News / USA

Guantanamo’s 10th Anniversary Marked by Protests

Meredith Buel

A coalition of human rights groups is marking the 10th anniversary of the first detainees being jailed at Guantanamo Bay, Cuba by demonstrating in front of the White House and calling on President Barack Obama to close the controversial facility. 

Hundreds of demonstrators marched in a cold rain along Pennsylvania Avenue.

They were led by protesters in black hoods and orange jump suits, representing the 171 detainees still held at the Guantanamo Bay detention center.

Tom Parker, with Amnesty International, said “Guantanamo has been open 10 years too long. It is not keeping anybody safe. It is only open really now because of domestic politics.  It serves no real useful purpose. It is a stain on America’s reputation.”

Of the nearly 780 detainees brought to Guantanamo over the past decade, about 600 have been released.

Opponents of the facility say the vast majority of the remaining prisoners are not a national security threat to the United States.

Protester Dan Burgevin has been living shackled, in a cage, across from the White House.

“We continue this abominable program that jails people with no charge and keeps them away from their families and people that they love," siad Burgevin. "I mean we just have to ask ourselves as Americans, would we want to be treated that way?”

Ten years ago, and just months after the September 11, 2001 attacks on the United States, the first detainees were flown into Guantanamo.

Images of shackled prisoners in orange jumpsuits captured in the War on Terror led to human rights groups questioning the interrogation techniques being used there.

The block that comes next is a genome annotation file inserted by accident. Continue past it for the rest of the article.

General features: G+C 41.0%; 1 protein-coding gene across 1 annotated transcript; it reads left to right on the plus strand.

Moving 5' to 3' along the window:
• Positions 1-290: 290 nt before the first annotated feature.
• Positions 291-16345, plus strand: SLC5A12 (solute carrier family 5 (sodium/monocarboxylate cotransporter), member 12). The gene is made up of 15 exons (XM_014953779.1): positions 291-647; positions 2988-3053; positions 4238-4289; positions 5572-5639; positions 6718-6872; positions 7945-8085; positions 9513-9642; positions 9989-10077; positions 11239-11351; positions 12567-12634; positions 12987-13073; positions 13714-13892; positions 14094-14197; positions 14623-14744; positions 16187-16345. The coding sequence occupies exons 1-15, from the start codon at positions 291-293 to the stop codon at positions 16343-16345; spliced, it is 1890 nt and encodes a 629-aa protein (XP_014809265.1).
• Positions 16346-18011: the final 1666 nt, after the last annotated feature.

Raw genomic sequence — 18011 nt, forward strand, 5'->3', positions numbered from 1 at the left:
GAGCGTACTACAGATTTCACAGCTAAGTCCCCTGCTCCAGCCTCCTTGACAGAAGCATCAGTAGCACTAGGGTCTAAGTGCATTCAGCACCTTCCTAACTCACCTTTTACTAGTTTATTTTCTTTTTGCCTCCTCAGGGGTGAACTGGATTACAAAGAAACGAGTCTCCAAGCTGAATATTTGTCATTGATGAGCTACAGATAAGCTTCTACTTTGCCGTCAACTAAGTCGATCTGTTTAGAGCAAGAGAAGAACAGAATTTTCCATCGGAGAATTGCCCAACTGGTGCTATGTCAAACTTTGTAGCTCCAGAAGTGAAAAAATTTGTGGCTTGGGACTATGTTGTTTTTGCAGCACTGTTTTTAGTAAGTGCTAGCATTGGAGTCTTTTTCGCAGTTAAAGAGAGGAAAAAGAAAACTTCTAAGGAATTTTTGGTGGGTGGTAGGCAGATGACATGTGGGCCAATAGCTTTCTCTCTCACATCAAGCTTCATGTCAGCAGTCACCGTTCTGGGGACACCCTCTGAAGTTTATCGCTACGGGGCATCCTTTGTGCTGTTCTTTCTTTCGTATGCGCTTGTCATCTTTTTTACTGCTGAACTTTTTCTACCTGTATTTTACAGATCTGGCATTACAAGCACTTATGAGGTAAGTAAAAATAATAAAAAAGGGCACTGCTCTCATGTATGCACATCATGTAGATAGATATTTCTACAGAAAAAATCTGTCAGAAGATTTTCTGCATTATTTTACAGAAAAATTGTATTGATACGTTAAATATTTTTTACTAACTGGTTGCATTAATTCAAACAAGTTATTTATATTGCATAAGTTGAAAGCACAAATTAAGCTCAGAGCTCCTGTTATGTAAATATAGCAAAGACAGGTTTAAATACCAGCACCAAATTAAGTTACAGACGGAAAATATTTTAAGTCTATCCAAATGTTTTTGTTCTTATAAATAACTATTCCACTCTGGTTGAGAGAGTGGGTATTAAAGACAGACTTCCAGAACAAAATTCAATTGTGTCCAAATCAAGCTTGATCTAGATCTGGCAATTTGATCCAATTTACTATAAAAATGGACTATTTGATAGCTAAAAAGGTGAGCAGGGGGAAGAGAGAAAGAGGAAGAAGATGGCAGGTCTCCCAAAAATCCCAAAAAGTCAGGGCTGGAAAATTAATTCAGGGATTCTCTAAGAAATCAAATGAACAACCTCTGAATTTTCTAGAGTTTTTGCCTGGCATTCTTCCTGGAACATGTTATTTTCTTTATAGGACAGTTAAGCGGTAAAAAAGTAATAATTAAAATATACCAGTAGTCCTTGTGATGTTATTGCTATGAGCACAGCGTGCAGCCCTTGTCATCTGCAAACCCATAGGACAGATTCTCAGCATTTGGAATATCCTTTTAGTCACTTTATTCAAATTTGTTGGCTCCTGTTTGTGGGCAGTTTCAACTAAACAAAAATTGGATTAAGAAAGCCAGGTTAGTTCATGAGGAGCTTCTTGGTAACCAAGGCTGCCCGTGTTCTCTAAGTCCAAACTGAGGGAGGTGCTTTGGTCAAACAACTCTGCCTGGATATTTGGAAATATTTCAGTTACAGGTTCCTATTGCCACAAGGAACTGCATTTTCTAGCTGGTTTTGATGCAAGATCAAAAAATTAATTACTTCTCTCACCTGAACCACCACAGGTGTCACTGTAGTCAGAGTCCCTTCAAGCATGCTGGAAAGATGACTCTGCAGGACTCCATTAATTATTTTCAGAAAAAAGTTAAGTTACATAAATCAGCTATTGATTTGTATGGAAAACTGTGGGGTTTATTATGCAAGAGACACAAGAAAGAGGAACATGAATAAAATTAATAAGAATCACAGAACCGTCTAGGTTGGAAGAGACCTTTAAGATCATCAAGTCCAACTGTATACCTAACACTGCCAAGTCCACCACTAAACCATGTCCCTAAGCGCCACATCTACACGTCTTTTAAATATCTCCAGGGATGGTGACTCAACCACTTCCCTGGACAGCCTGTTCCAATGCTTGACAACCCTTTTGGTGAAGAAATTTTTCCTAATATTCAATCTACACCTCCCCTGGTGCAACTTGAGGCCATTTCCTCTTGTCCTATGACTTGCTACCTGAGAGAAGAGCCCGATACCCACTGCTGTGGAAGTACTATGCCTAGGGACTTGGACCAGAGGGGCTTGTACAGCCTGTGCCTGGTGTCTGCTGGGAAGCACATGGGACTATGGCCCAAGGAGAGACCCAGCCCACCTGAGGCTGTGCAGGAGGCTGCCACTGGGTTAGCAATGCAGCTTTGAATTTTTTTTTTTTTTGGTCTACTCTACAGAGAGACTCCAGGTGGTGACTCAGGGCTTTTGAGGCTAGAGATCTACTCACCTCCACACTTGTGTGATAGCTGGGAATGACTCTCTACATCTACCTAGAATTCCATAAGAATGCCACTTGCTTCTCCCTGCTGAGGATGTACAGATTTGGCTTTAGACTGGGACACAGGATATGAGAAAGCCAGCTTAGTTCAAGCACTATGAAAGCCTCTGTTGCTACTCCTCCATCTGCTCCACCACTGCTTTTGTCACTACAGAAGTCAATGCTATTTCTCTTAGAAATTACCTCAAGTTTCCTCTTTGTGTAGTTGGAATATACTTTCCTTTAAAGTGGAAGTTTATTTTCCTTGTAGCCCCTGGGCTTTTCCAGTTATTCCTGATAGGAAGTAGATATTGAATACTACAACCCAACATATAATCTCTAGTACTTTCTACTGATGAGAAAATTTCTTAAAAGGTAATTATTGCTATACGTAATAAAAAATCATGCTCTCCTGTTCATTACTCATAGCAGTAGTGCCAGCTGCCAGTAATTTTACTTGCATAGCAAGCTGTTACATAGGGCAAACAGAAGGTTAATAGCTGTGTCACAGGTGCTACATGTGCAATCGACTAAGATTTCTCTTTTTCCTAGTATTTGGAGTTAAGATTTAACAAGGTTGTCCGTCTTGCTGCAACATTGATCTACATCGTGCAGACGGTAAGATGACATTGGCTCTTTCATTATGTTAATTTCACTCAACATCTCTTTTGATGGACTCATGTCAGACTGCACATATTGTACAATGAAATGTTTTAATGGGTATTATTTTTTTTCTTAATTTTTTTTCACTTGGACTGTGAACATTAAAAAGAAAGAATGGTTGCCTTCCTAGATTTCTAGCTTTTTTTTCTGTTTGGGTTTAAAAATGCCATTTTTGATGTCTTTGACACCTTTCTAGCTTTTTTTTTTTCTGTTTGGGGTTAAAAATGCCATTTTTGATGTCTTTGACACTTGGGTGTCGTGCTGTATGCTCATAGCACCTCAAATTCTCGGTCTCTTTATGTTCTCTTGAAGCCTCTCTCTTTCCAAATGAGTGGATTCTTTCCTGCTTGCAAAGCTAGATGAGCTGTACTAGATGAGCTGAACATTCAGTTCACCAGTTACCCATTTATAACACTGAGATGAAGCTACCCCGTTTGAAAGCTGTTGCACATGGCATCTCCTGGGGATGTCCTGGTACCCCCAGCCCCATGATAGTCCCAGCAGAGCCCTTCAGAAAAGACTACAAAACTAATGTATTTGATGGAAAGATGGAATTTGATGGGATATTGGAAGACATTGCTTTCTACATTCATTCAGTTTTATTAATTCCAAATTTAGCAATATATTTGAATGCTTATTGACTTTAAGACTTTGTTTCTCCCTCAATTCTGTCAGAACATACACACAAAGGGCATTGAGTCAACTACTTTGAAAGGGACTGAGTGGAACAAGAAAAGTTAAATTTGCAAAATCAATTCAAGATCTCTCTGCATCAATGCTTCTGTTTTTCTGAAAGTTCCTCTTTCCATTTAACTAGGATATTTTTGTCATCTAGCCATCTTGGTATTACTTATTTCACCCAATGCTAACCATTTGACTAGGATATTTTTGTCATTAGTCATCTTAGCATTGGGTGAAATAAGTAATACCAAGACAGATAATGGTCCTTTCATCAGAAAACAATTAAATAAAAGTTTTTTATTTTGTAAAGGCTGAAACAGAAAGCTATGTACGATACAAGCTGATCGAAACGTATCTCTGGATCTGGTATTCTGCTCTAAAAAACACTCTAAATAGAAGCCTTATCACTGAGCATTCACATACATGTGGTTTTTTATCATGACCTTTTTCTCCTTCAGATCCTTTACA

Some analysts that support Guantanamo refer to those held there as “hybrid warriors” and say detention of the enemy during wartime is part of a broader effort to win the conflict.

Heritage Foundation senior legal fellow Cully Stimson:

“You detain people not to punish them," said Stimson. "You detain people lawfully under the law of armed conflict to prevent them from taking up arms against you. You don’t want to rearm the enemy while you are trying to defeat the enemy.”

Still, former detainees say their time spent in Guantanamo represents a dark page in the modern history of humanity.

Moazzam Begg spent two years in Guantanamo. “And this is an anniversary of tragedy, of pain, of torment, of families ripped apart," said Begg.

President Barack Obama promised to close the Guantanamo detention center, but Congress has blocked efforts to move the prisoners.

The political situation has been difficult, according to Congressman Jim Moran.

“And the political reality is that, unless the American people become better educated about this and far more forceful in terms of caring about it within the context of the democratic process, it’s not going to change," said Moran.

Now, 10 years after the first terrorism suspects were sent to Guantanamo, protests continue.

There is no sign the detention center will close anytime soon.

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